Someone has said the Cretan horse “doesn’t waste the time of those who waste its own time”. This is just one of the comments about the special characteristics of Crete’s indigenous equine breed.
The Cretan horse is also called “Georgalidikon”, or “Messaritikon”, and is very different to any other breeds that I am aware of. It has been used in rural work, commerce and warfare, its glorious moments unfolding during World War II. Many of them were used for the defense operation of the Greeks against the Italians in Epirus and some of them -though very few- returned alive. But in general, Cretan horses were used throughout the Greek territory during the second world war. Nowadays, the Cretan horse is used mainly for entertainment. It’s the pride of the Cretan people, who now keep it for several reasons; the main one is enthusiasm towards the breed and determination to preserve it, as it used to be at severe risk of extinction (about 80 horses in 1982). Other reasons are social status, national pride and participation in traditional festive events. But let’s begin with the Cretan horse’s characteristics.
If you are looking for a cute buddy to cuddle and play with, then simply forget it. Also forget it if you like stopping what you are doing with the horse and start chipping with your friends and forget about returning to silence for the rest of the day. But its sharp and fast mind and the close and deep bonds it develops with its owner are just two of its advantages. The Cretan horse is quite impatient and energetic and if you keep it still for too long without leaving it alone, it will probaby start to “revolt”, moving around energetically and making a variety of noises. Too much affection looks funny if not threatening, and you might end up with a severe bite or kick as well. This horse is absolutelly willing to work and wander with you wherever and under whatever conditions you like, but dislikes endless hugs, kisses and the like.
The Cretan horse is short (1.40m in average), well-built, with a small face and a fine silhouette, in various colours -mainly chestnut, black and grey. Its neck is short and thin. Also, its skin is thin enough for the upper layers of the horse’s anatomy (such as vains, bones and muscles) to be visible. Moreover, its ears are of quite small size and automatically turn towards the direction of sounds they hear. Its hoofs are small and hard. At a very early age they have their rich tails cut quite short, for their special pace not to be hindered.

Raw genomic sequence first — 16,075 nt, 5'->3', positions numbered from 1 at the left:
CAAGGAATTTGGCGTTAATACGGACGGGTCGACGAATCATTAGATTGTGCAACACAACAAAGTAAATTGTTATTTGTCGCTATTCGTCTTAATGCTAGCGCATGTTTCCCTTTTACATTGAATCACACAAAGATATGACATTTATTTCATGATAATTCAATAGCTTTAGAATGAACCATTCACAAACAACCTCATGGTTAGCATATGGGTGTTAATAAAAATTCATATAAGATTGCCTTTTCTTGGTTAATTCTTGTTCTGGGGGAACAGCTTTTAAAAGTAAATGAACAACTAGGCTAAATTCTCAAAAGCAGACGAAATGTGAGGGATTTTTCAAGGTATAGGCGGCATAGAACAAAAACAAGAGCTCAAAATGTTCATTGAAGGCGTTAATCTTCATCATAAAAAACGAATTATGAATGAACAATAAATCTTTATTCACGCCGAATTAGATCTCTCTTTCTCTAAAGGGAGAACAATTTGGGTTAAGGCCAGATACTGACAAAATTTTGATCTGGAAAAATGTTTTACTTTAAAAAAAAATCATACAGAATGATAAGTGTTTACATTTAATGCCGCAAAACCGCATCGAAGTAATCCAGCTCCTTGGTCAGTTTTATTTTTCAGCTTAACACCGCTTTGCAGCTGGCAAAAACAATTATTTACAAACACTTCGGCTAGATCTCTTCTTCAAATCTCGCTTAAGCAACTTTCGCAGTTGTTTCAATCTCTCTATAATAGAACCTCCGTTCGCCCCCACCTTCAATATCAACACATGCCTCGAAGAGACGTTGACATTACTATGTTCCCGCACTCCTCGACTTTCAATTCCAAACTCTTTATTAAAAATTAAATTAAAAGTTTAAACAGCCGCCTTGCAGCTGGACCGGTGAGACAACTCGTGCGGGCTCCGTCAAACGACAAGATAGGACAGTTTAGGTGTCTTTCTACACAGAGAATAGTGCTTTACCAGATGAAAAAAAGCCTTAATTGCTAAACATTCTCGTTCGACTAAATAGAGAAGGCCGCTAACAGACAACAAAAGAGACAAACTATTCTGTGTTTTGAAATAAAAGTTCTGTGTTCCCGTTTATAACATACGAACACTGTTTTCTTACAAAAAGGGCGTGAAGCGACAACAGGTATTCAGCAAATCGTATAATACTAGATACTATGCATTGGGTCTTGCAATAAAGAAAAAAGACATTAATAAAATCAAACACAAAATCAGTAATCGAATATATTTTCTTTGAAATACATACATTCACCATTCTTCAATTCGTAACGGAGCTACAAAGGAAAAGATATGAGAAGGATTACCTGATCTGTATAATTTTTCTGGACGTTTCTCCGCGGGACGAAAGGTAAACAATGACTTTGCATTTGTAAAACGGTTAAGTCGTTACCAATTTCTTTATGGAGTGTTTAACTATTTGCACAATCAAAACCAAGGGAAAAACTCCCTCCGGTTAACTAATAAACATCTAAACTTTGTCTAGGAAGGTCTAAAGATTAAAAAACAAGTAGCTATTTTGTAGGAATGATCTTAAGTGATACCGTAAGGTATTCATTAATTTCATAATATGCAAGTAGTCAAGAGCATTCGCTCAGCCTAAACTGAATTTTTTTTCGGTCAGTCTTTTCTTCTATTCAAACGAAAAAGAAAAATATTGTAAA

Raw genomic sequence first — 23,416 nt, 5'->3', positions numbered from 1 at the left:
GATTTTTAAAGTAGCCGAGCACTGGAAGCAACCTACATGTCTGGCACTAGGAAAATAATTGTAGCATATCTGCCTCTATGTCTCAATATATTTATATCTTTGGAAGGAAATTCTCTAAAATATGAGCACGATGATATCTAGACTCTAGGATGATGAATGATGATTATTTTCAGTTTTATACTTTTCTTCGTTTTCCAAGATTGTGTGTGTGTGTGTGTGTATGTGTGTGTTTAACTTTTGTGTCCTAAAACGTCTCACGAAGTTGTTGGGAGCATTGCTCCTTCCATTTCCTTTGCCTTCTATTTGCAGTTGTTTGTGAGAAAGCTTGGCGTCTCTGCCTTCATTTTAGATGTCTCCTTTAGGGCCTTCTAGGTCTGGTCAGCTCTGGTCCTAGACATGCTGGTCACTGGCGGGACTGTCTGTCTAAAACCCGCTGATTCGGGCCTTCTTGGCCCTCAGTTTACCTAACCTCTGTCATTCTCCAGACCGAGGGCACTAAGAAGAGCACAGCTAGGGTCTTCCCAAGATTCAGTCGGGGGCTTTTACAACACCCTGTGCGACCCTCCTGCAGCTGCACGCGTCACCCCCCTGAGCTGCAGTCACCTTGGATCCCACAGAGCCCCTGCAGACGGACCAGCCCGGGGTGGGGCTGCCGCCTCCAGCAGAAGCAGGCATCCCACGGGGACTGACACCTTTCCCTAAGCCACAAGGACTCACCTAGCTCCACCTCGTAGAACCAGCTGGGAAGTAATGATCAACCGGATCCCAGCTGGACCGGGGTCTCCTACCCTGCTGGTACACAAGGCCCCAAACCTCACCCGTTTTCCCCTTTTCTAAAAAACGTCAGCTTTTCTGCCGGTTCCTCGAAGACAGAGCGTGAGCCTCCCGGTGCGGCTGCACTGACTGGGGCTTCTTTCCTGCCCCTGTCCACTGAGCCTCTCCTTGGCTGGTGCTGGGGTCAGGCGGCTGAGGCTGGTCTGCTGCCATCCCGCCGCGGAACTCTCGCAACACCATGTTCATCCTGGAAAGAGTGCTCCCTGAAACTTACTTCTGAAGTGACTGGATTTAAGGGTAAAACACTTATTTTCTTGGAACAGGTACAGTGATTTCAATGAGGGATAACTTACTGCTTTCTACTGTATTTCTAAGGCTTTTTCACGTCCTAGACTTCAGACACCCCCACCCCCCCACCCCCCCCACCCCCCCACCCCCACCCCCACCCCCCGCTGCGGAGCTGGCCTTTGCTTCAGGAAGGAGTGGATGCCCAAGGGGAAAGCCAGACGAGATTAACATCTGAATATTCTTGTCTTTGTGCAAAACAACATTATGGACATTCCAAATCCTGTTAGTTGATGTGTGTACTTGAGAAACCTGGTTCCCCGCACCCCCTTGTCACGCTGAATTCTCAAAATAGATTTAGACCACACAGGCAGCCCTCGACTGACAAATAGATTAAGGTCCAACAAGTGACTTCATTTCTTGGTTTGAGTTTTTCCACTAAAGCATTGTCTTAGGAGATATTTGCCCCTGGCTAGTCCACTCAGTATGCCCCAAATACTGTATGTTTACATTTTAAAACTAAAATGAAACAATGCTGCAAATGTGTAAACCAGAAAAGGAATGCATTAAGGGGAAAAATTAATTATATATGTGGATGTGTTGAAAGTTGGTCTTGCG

Physical characteristics and movement
The movement of this horse is quite unique, as its legs move diagonally, at a fast, steady pace, called “side-trot”. It’s actually a gift from nature to this animal, which had to adapt somehow to Crete’s sharply inclined, rocky terrains, with countless slopes. This special kind of movement makes this horse particularly safe, hence appropriate for all ages in any circumstance. Besides, people who ride these horses say that you can literally drink coffee or have a meal while riding. In the old times, people used to go to work while eating and drinking on horseback. This breed is very strong, quite fast and with high stamina, which is the reason why it was prefered for heavy work in the old times. The following videos provide a clear picture about the special movement of the Cretan horse:
I have never ridden a thoroughbred Cretan horse, therefore I can’t be sure in what equestrian sports it can participate. Personally, the only field I have seen a Cretan horse competing is the yearly race in Messara, while I have not been able to find sources indicating other sports. But I think it could compete in endurance races as well, given appropriate training, of course.